“Fatal leap takes a life that excelled”
The headline covered a story about a 17-year-old track and field star who killed himself by leaping off a highway bridge. The story conveyed grief, uncertainty and the horror of motorists trying to persuade the boy not to jump.
For most news organizations, publishing accounts of suicide is usually a tricky call. But this story was about a well-known athlete, killing himself in a very public way. His death, and the manner of death, would have been tough to ignore.
I read the story recently while in Albany County, N.Y., where I used to live and work for The Altamont Enterprise, a community weekly. For more than three years, I shared the editing job with my friend Melissa Hale-Spencer, who is still the editor.
One thing we did differently than other local media was report on suicides. If we knew about them, we wrote about them, in the same way we’d cover other violent deaths. Almost all of them were public; families generally kept private suicides secret.
Our approach, for which Melissa deserves credit, was not an attempt to intrude in people’s lives. Instead, we covered the community without affixing a stigma to suicide. Our news judgment was based on the deaths of people who lived among us, whom others knew and cared about.
We tried to be tasteful in our coverage, which sometimes was as short as a few paragraphs, when that was all we knew.
Aside from news stories, whenever possible, we wrote about each person who died in our area, by suicide or otherwise, in obituaries. The Enterprise’s policy was, and still is, to call each family for an obituary, which is free, to learn more about the person who died. Funeral homes were good about telling us which families preferred not to hear from us.
Our policy on covering suicides was sometimes unpopular. Angry readers or relatives used as ammunition against us the fact that other papers and TV stations ignored most suicides. Usually, we were alone in our coverage.
I remember writing about an emergency medical technician who shot and killed himself. We didn’t know for nearly a month, until the town held a memorial service. I covered it.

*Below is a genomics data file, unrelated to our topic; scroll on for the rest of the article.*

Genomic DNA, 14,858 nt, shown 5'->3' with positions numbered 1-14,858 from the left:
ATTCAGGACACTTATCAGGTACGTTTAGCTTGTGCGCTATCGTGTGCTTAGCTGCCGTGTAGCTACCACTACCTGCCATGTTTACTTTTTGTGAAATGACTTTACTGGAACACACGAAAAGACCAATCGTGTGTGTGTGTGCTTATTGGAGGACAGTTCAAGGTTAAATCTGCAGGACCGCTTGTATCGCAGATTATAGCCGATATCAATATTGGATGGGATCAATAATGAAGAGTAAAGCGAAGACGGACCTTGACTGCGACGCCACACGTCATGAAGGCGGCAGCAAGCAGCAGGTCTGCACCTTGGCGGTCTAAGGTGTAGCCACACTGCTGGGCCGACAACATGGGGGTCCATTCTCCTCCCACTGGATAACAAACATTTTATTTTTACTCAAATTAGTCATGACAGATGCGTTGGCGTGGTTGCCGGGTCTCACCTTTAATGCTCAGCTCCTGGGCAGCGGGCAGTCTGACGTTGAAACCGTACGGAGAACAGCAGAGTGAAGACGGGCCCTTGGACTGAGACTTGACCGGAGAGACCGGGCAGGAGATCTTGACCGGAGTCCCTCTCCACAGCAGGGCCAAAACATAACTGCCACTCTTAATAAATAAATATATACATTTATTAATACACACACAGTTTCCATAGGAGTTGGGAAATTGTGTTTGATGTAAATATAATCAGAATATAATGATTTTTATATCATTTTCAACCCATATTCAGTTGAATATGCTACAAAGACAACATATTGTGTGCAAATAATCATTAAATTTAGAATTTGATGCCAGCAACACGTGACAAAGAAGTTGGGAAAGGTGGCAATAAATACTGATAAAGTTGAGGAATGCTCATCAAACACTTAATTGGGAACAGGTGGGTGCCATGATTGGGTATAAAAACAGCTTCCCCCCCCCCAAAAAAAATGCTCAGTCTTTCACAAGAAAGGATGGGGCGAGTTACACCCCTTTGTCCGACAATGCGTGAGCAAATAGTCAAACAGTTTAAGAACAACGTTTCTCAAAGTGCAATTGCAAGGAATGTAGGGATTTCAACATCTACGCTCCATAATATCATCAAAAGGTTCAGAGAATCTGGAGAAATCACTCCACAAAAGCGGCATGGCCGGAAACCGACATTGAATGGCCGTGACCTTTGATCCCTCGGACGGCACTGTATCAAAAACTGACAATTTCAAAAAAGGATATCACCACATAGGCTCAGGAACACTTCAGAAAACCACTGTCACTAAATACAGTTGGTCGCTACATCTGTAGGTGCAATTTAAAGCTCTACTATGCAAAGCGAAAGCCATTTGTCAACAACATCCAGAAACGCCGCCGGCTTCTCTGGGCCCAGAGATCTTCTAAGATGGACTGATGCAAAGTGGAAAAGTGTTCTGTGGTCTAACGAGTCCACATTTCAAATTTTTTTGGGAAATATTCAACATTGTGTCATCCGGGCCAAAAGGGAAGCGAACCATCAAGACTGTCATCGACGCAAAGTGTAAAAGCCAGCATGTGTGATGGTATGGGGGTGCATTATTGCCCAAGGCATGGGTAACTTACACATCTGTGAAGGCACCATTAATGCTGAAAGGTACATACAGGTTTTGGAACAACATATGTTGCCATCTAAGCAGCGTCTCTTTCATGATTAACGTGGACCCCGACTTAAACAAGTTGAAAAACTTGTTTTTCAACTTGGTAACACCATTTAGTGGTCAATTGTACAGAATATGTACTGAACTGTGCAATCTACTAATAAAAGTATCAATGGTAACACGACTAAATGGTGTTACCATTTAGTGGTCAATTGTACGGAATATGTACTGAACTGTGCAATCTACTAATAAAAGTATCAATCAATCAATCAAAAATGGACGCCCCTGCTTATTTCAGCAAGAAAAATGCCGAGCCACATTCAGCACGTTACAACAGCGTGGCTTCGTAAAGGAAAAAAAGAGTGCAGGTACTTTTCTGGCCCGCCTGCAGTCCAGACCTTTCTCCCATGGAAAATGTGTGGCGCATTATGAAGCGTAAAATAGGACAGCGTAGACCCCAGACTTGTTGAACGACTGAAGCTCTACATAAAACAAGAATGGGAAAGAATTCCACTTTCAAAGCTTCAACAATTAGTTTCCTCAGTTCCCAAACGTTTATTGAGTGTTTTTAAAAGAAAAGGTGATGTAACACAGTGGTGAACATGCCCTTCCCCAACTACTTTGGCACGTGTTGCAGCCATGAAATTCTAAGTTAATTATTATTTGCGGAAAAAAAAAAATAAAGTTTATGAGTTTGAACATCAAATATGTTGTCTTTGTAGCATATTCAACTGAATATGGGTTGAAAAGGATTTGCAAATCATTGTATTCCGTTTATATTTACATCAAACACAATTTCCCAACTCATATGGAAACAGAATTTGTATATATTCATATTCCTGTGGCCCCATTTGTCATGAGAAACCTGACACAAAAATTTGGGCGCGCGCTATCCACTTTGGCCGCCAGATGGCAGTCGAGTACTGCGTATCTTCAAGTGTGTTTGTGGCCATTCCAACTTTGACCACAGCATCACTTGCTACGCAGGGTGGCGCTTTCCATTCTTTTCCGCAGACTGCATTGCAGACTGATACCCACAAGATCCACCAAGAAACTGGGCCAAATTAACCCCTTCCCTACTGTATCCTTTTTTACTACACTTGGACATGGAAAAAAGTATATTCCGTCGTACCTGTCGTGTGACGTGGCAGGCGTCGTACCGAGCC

David Squires was 24. By reporting on his death, we learned that he liked hiking, biking and climbing mountains. He had enlisted in the National Guard. He sneaked in extra shifts with the rescue squad.
In an editorial, Melissa wrote: “Too often, when suicide is involved, families hide in shame and friends turn away. Too often, because the death was so difficult, the life is not celebrated. Well-meaning people turn away from a family who has lost someone to suicide because they think it is too painful to deal with. Silence builds more walls.”
It might seem counterintuitive, but news organizations perpetuate that shame by dismissing all except the most visible suicide deaths.
I’ve heard concerns about “copycats” given as a blanket excuse for not covering them. But, from what I’ve read, that’s only if we, the media, sensationalize those stories.
The U.S. surgeon general’s 1999 Call to Action to Prevent Suicide encourages educating the public about suicide as a public health problem.
A set of tips posted at the Florida Suicide Prevention Coalition’s Web site includes: “Explain to the reporter that talking about suicide does not put the idea in someone’s head. Frank discussion about the issue leads to people seeking help.”
The 1999 Call to Action, citing 1996 data, says about 50 percent more people die from suicide than from homicide, which, as we know, often gets front-page coverage.
The story about the boy who jumped from the Albany, N.Y., bridge included a sidebar with truths and myths about suicide, along with numbers to call for help. The Enterprise does that with each story.
With careful, sensitive reporting, we can tell the stories of those who die by suicide and those affected by their deaths.
Don’t be afraid to challenge preconceptions, including your own.